2. A machine for continuously forming a series of flexible bags as set forth in claim 1, wherein said means to segment are both comprise-d of a single hot knife.

3. In a machine for continuously forming a series of flexible bags of the type having a reinforcing strip at one end thereof, which machine is characterized by a mechanism for advancing a continuous folded web of material having superimposed walls and an integral longitudinal fold, a reinforcing strip feeding mechanism for inserting individual and separated reinforcing strips within said superimposed walls of said folded web of material adjacent the fold thereof, severing and sealing means to remove the portions of said Walls of said web between each of said separated reinforcing strips while sealing the remaining confronting edges of said walls of said web together about the periphery of said removed portion, and means to seal the remainder of the mating surfaces of said folded Web walls along separated lines commencing from each of said cutout portions in a cross direction to the movement of said web, and means to segment said web along each of said separated lines to form individual ags.

4. The method of continuously fabricating a flexible bag of the type having a reinforcing strip at one end thereof, characterized by the steps of, advancing a continuous folded web of material having superimposed walls and an integral longitudinal fold, feeding successive separate reinforcing strips laterally between said superimposed walls and depositing the same adjacent the longitudinal fold thereof, and sealing the mating walls of said folded web together along separated areas corresponding to bag width intervals in a cross direction to the movement of said web and separating said web at each of said areas to form individual bags.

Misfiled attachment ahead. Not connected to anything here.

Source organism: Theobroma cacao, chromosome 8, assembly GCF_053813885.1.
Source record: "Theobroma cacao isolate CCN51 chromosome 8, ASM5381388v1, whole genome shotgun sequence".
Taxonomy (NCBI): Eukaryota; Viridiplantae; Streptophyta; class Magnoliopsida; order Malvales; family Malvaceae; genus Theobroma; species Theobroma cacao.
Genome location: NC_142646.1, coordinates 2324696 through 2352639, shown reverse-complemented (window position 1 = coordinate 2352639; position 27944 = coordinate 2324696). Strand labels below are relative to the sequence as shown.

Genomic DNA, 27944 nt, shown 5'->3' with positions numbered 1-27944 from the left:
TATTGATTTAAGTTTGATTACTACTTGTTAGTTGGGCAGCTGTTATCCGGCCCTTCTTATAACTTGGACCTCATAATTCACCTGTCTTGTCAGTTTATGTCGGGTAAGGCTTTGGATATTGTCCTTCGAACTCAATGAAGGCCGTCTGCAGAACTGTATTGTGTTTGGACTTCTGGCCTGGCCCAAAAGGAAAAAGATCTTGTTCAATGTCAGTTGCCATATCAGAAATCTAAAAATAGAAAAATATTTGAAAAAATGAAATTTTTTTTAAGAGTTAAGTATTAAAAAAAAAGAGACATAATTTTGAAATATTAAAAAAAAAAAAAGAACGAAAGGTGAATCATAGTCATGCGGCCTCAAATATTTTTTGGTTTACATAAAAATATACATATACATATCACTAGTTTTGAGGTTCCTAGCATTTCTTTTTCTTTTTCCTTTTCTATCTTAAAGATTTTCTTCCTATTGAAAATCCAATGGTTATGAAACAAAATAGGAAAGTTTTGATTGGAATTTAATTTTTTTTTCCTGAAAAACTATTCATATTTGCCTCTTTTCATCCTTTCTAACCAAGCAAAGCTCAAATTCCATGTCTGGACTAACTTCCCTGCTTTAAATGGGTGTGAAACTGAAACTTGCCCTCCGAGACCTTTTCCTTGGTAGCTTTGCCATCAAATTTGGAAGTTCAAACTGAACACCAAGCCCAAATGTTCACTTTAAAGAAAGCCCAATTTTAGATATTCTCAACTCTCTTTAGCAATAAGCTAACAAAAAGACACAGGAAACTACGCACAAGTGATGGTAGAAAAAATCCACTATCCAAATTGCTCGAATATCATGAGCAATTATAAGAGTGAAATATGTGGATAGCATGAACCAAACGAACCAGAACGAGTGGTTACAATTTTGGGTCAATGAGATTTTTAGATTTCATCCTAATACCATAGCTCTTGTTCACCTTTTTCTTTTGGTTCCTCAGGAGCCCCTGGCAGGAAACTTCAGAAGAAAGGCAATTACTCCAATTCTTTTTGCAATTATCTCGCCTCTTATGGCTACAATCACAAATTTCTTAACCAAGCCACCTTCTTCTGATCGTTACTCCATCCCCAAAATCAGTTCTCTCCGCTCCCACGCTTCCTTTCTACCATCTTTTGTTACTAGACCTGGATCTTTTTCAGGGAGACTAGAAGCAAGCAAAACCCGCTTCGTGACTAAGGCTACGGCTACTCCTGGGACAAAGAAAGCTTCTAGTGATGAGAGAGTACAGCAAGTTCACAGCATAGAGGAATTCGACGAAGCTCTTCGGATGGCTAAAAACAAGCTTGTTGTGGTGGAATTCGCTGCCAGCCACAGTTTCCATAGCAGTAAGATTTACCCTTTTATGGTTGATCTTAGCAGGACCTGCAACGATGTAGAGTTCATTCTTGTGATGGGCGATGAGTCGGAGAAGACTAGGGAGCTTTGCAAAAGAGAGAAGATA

bag of the type having a reinforcing strip at one end thereof, characterized by the steps of, advancing a continuous folded web of material having superimposed walls and an integral longitudinal fold feeding successive separate reinforcing strips laterally between said superimposed walls and depositing the same adjacent the longitudinal fold thereof, removing the portion of said folded web between siad successive reinforcing strips, and sealing the mating Walls of said folded web together along separated areas corresponding to bag width intervals in a cross di- 8 rection to the movement'of said web commencing from each of said removed portions of said web, and separating said web at each of said areas to form individual bags.

References Cited UNITED STATES PATENTS 2,714,416 8/ 1955 Fener. 2,796,913 6/ 1957 Fener et al. 2,971,874 2/1961 Canno. 10 3,105,417 10/1963 Hammer 93-35 BERNARD STICKNEY, Primary Examiner.

FRANK E. BAILEY, WHITMAN A. WILTZ,

Examiners.

Patent Citations
Cited PatentFiling datePublication dateApplicantTitle
US2714416 *Jun 28, 1954Aug 2, 1955Nicholas LangerHeat sealing machine and sealing member therefor
US2796913 *Oct 4, 1954Jun 25, 1957LangerArt of heat sealing and severing thermoplastic films
US2971874 *Mar 14, 1960Feb 14, 1961Equitable Paper Bag CoMethod of making plastic bags
US3105417 *Nov 18, 1960Oct 1, 1963Hammer SteffenMethod for production of reinforced bags, tobacco pouches, etc. of synthetic foil
Referenced by
Citing PatentFiling datePublication dateApplicantTitle
US3513755 *Oct 9, 1967May 26, 1970Donald B MayNested plastic bag production process and apparatus
US3603217 *Jan 16, 1969Sep 7, 1971Robinson E S & A CanadaMethod of forming a bag
US3954049 *Nov 9, 1973May 4, 1976Vision Wrap Industries, Inc.Method of making flexible bag
US4126085 *Feb 22, 1977Nov 21, 1978Mowli John CMethod of producing a reclosable bag
US4175994 *Nov 17, 1977Nov 27, 1979Baxter Travenol Laboratories, Inc.Method of manufacturing a flexible collapsible container with a stiffening member
US4267768 *Dec 27, 1977May 19, 1981David M. CieslakProcess for fabricating a reclosable bag
US6260705 *Nov 15, 1999Jul 17, 2001Cryovac, Inc.Heat shrinkable pouch
US6499598 *Jun 11, 2001Dec 31, 2002Cryovac, Inc.Easy opening system for shrunk hermetic bags
US8021049Sep 20, 2011Cryovac, Inc.Bag of a heat-shrinkable gas-barrier thermoplastic film
Classifications
U.S. Classification493/200, 383/9, 383/37
International ClassificationB31B19/90
Cooperative ClassificationB31B19/90, B31B2219/90
European ClassificationB31B19/90